When you’re ready to sell and/or exit from your business, there are several things to consider which can contribute to the success of your efforts. First, there are 5 exit planning strategies you should consider:
1. An outright sale, when your business goes on the market and a purchaser buys it from you, lock, stock, and barrel.
2. A partial sale, which could help if you are willing to sell half or three-quarters of the business but want to retain control of the remaining portion.
3. If you determine that it is going to be difficult to have an external buyer purchase your business, you could make a structured deal that allows your management team to buy it. There are several ways to do this, but it is highly recommended that you have a 3rd party involved.
4. You could also opt to keep your business under management to free up your time. The business needs to be managed correctly though, because the process of exit planning still needs to happen over a 6, 12, or 18-month period.
5. You could do an Initial Public Offering (IPO), which is listing your business on the stock market. In this case, you don’t necessarily need to sell the entire business. For instance, you may retain an ownership of 60% of those shares and sell 40% to the public market and institutional investors.
You should always know the value of your business before exiting, and monitor and graph the value of your business every month. The best way to acquire a market valuation is to have your business valued by a professional who can work with potential buyers. If you want to sell your business in a regular marketplace, then a business broker is highly recommended.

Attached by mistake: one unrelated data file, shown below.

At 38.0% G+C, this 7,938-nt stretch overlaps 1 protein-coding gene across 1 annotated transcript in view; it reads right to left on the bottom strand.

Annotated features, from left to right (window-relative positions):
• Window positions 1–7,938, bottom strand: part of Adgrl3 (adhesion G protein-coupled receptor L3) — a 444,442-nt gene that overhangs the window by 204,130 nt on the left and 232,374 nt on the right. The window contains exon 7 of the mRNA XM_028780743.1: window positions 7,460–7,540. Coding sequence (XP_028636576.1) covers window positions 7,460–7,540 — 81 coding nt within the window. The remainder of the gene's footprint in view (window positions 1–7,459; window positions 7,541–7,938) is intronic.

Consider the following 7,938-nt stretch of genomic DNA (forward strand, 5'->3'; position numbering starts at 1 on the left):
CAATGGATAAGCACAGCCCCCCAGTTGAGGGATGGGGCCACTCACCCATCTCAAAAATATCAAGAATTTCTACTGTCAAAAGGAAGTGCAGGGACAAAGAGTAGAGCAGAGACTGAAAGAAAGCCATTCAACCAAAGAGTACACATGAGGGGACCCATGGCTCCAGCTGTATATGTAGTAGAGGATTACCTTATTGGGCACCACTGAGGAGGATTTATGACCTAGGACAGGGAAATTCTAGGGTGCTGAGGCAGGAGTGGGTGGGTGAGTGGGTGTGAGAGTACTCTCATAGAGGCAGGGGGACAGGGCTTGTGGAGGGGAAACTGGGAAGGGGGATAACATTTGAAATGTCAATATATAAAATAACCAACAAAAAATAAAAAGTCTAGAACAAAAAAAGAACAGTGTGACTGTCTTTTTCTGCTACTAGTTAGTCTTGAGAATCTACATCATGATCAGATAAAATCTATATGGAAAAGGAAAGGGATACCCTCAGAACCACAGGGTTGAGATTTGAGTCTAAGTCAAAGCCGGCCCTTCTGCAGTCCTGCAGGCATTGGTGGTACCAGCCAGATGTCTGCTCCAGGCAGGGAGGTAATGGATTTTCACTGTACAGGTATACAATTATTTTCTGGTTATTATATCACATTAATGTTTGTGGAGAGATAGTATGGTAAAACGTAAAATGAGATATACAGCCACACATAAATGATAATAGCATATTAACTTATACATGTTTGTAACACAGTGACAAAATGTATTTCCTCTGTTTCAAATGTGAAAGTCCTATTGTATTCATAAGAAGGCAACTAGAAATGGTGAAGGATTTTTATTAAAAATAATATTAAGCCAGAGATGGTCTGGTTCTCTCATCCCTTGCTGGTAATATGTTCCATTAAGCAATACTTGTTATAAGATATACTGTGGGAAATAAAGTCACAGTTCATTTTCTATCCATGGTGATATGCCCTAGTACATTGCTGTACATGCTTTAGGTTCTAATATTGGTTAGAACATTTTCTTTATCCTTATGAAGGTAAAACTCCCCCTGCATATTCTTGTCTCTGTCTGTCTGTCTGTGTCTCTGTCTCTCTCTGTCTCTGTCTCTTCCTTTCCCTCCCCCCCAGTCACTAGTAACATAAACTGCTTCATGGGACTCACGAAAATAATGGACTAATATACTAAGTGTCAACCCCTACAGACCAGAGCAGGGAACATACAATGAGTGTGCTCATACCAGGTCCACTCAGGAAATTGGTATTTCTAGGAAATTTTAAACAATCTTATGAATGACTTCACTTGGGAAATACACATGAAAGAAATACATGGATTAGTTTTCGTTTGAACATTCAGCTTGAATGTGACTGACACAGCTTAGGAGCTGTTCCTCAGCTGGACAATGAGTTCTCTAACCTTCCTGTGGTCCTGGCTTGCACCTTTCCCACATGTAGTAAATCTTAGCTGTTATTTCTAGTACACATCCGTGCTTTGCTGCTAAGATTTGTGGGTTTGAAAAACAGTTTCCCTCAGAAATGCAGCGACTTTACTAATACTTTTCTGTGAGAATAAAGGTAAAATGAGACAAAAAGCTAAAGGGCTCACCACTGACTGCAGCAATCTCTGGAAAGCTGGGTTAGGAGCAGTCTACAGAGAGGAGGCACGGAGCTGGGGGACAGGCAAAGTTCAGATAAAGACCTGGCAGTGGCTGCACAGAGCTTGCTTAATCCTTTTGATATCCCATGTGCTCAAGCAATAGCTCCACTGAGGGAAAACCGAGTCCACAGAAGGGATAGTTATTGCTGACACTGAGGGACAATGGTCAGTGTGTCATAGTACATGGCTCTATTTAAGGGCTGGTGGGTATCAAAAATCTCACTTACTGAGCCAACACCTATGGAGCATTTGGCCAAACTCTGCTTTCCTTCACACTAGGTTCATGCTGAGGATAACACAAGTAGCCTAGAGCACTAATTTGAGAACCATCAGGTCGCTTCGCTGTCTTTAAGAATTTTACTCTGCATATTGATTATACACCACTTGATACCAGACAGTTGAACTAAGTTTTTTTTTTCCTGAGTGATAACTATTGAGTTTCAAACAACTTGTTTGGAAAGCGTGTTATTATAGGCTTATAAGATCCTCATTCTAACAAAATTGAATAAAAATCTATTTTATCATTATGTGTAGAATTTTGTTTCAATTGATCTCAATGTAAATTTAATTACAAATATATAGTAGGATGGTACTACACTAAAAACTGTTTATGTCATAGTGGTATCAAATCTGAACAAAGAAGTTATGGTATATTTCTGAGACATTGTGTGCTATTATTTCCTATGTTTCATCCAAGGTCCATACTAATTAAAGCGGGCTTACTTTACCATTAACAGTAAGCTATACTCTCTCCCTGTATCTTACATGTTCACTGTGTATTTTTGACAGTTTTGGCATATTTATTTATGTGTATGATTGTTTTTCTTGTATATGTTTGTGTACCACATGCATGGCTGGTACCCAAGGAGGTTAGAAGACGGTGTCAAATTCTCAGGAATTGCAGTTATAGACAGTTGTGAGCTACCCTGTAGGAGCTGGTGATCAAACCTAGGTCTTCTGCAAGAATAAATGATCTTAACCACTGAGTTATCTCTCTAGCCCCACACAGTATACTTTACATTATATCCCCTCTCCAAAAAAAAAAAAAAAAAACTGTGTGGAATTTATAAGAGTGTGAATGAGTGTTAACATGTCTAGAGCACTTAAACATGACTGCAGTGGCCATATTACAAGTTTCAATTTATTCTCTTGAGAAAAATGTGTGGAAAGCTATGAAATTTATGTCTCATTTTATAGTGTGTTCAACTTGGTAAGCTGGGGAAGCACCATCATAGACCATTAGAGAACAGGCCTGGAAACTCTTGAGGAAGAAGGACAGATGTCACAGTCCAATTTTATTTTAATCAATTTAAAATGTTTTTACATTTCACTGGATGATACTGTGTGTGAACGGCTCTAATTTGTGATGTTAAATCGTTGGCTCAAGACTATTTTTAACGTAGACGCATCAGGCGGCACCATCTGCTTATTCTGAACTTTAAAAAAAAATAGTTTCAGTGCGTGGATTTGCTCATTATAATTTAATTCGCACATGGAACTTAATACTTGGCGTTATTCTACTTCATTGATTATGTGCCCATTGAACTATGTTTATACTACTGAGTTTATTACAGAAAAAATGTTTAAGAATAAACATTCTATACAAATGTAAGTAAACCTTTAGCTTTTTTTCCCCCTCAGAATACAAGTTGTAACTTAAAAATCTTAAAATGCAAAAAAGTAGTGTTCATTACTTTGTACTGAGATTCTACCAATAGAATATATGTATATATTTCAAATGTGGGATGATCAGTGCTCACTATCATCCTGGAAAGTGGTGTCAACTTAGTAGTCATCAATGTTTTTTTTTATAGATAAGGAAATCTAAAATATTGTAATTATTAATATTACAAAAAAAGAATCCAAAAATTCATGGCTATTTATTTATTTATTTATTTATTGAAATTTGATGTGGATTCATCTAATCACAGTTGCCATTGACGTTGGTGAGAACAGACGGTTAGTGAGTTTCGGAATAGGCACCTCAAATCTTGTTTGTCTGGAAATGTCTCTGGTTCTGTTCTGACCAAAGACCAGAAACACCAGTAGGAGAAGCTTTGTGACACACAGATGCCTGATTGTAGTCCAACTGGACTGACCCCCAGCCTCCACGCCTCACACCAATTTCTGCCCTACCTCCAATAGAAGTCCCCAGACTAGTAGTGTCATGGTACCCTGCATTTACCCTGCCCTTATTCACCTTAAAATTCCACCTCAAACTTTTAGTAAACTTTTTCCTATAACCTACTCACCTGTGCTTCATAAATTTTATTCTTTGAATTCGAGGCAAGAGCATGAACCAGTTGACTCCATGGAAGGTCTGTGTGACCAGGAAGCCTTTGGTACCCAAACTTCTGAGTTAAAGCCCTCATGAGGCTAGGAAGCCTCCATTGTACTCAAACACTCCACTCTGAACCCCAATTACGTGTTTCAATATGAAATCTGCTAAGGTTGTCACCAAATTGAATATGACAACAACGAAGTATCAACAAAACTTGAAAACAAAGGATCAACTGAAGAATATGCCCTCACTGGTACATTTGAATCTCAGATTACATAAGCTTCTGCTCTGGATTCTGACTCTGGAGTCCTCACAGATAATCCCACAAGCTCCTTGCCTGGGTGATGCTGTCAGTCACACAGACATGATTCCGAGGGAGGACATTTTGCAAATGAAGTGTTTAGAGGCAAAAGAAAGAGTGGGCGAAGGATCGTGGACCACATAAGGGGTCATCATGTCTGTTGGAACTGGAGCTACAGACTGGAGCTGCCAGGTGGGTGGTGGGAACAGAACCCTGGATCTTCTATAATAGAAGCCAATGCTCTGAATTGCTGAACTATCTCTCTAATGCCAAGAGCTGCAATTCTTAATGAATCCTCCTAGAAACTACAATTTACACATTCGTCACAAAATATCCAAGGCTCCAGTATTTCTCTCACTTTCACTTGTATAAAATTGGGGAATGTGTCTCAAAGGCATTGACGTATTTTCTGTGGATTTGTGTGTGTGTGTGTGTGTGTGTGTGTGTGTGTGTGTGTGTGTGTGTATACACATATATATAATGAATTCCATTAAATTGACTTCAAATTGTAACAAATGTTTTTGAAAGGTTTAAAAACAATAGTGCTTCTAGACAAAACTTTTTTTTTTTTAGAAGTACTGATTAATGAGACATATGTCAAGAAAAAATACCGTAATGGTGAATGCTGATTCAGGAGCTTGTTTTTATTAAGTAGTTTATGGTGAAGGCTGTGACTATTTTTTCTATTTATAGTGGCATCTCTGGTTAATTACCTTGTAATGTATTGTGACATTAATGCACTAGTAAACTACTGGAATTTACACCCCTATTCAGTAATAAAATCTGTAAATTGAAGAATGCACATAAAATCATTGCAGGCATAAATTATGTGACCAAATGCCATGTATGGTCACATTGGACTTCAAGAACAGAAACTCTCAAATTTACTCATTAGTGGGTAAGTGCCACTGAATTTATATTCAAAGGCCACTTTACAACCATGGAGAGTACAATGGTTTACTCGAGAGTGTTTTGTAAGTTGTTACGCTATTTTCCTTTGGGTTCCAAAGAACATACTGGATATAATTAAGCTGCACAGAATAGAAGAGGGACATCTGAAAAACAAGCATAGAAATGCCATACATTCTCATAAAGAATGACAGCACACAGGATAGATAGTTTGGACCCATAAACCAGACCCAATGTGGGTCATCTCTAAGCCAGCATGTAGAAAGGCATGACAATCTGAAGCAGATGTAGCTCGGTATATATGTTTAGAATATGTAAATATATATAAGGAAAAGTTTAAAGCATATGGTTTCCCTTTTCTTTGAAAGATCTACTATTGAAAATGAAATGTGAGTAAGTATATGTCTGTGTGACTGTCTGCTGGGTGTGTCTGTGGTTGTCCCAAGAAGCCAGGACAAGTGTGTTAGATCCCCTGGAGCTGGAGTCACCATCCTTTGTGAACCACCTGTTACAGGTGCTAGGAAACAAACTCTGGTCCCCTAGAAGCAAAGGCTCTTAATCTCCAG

Changing your mindset from business owner to business seller is crucial. Try to remove yourself from the business as much as possible leading up to your exit. The value of your business goes up exponentially when it doesn’t rely on you. One of the ways to do this is to think like a shareholder, removing yourself from a lot of the decision making.
It’s important to think like a seller. Remember, a business purchaser will want to look at the business history, so be highly aware of the effect that any decision will have on the business valuation and ask yourself whether you would like that decision if you were a buyer considering the purchase.
Finally, decide what your goals are from the sale, particularly your personal goals. If you have a business partner or spouse, they should be included in this process regardless if you’re both working in the business or not. Knowing what your next steps in life are, whether that’s playing lots of golf, traveling, or starting a new business venture, will help you stay focused on achieving those goals and on doing whatever’s necessary to ensure a successful exit from your current business.
A business broker can help you to map out the right path for you in exiting your business. We have worked with over 5000 people in the process of buying and selling their business and can help you to make the right decisions when planning your exit strategy.